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Low coupling and high cohesion in C++ applications

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9 Jun 2010CPOL3 min read 99K   55   11
High cohesion and low coupling improves project design.


Coupling is usually contrasted with cohesion. Low coupling often correlates with high cohesion, and vice versa. Low coupling is often a sign of a well-structured computer system and a good design, and when combined with high cohesion, supports the general goals of high readability and maintainability. The goal of this case study is to show the benefits of low coupling and high cohesion, and how it can be implemented with C++. The case study consists of designing an application that accesses a file in order to get data, processes it, and prints the result to an output file.

Solution without design

For this first solution, the design is ignored and only one a class named CDataProcessor is used to:

  • Get data from a file.
  • Process data.
  • Print the result.

And the main method invokes the methods of this class.

Image 1

Drawback of this solution

The CDataProcessor class has many responsibilities, so we can’t easily reuse the algorithm in other applications.

  • High coupling: the processing is high coupled with a console and also with a data provider.

Design refactoring

High cohesion

To improve cohesion, each responsibility must be assigned to a different class, so we need three classes:

  • CFileProvider: To get data from a file.
  • CDataProcessing: To process data, and this class can use other classes to complete processing, but to simplify the design, we consider that's sufficient for our processing.
  • CResultReporting: To report result to a file.

So each class has its own responsibility. The advantages of this design are:

  • Easy to understand classes.
  • Easy to maintain.
  • Easy to reuse classes in other applications.

Low coupling

What happens if data exists in a database rather than a file? In our last design, our application is high coupled with a file provider.

To resolve this problem, we need an interface that provide methods to get data from anywhere, and for the case of the file, we need a class that implement this interface.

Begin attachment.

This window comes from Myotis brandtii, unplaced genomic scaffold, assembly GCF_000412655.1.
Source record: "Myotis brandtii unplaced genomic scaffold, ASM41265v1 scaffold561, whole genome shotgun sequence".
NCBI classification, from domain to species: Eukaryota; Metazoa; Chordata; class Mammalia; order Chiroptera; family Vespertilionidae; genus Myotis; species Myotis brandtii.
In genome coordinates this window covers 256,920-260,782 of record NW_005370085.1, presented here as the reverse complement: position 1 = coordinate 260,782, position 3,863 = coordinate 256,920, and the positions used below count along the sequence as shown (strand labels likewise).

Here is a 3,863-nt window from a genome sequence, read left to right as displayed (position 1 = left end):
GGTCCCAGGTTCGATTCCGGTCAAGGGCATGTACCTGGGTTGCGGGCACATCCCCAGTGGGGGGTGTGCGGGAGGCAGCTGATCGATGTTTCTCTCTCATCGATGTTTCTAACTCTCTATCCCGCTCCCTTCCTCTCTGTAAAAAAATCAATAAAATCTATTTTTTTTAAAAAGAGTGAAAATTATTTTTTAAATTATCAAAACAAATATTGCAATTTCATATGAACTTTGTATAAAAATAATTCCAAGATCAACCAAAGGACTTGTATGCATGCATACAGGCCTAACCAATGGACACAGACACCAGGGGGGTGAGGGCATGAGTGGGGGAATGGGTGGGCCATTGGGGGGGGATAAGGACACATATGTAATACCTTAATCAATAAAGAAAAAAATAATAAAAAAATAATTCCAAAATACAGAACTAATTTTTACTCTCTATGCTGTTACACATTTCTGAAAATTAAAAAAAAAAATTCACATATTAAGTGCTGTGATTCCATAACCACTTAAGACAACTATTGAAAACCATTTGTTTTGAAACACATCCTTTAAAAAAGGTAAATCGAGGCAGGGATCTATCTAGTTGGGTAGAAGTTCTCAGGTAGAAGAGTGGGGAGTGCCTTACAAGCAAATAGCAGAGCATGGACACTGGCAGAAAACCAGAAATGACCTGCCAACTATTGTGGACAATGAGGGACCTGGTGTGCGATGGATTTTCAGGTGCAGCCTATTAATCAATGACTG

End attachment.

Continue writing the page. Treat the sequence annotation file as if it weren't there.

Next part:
For that, using NVI can be good solution. This pattern is more useful than using only abstract classes because it's possible to define a pre- and post-condition. It's a useful object-oriented programming technique, particularly at development time. Pre- and post-conditions ensure that invariants of a class hierarchy (and in general, an abstraction) are not violated at designated points during execution of a program.

In our case, we can add the IDataProvider interface.

Image 2

And CFileProvider inherits from IDataProvider to implement GetDataFromImpl, and the same design can be used for CDataProcessing and CReportResult.

Here’s the new collaboration between classes after refactoring:

Image 3

Class factory

In the latest design, the creation of concrete instances of IDataProvider, IDataProcessing, and IReportResult are created by the main method. A better approach is to assign this responsibility to a factory class, so a logic to instantiate a family of instances needed is isolated.


The orchestration between all classes is implemented in the main method. It's better to assign this responsibility to a Controller class, so we can use it in other applications.

The controller needs three classes to interact with them, so the question is how do we bind instances to the controller.

In C++, two solutions can be used:

  • Add a method named BindInstances(IDataProviderPtr,IDataProcesingPtr,IReportResultPtr).
  • Use a template so the controller will be instantiated like that:
  • C++

The difference between the two solutions is that for the first one, each Data Provider must inherit from IDataProvider, and for the second one, CFileProvider only needs the method GetData(Data&) even if it’s inherited from another class than IDataProvider.

There are many discussions between C++ gurus about using OOP or templates. Here's a good article about this tension between the two approaches.

Here’s the new collaboration between the classes after refactoring:

Image 4

Benefits of refactoring

After refactoring, this application became more flexible and we can use it for different scenarios:

  • Can get data from file, database, XML file, CSV file, …
  • Can process with many classes not just one.
  • Can report to console, file, …


This article, along with any associated source code and files, is licensed under The Code Project Open License (CPOL)

Comments and Discussions

QuestionCode Download for the article is not available Pin
muzamil2k12-Apr-17 2:58
muzamil2k12-Apr-17 2:58 
GeneralMy vote of 5 Pin
iDebD25-Apr-13 8:13
iDebD25-Apr-13 8:13 
Questionquestion Pin
Dan page12-Apr-13 2:42
Dan page12-Apr-13 2:42 

why you could not implement all this functionality into a single class?
e.g., and set its properties, for example useXMLAsInput, outputToFile (instead of console).
GeneralMy vote of 5 Pin
ajay_garg20-Oct-12 17:10
ajay_garg20-Oct-12 17:10 
GeneralMy vote of 4 Pin
PeteBarber10-Jan-12 0:19
PeteBarber10-Jan-12 0:19 
GeneralWell done! Pin
Timetheos14-Jun-10 11:29
Timetheos14-Jun-10 11:29 
GeneralReferences Pin
Fredrik Bornander10-Jun-10 6:15
professionalFredrik Bornander10-Jun-10 6:15 
GeneralRe: References Pin
Issam Lahlali10-Jun-10 7:06
Issam Lahlali10-Jun-10 7:06 
GeneralRe: References Pin
Pascal Ganaye21-Jun-10 23:30
Pascal Ganaye21-Jun-10 23:30 
GeneralC++ Design Pin
fbnmike9-Jun-10 11:48
fbnmike9-Jun-10 11:48 
GeneralRe: C++ Design Pin
Aoi Karasu 12-Jun-10 4:30
professional Aoi Karasu 12-Jun-10 4:30 

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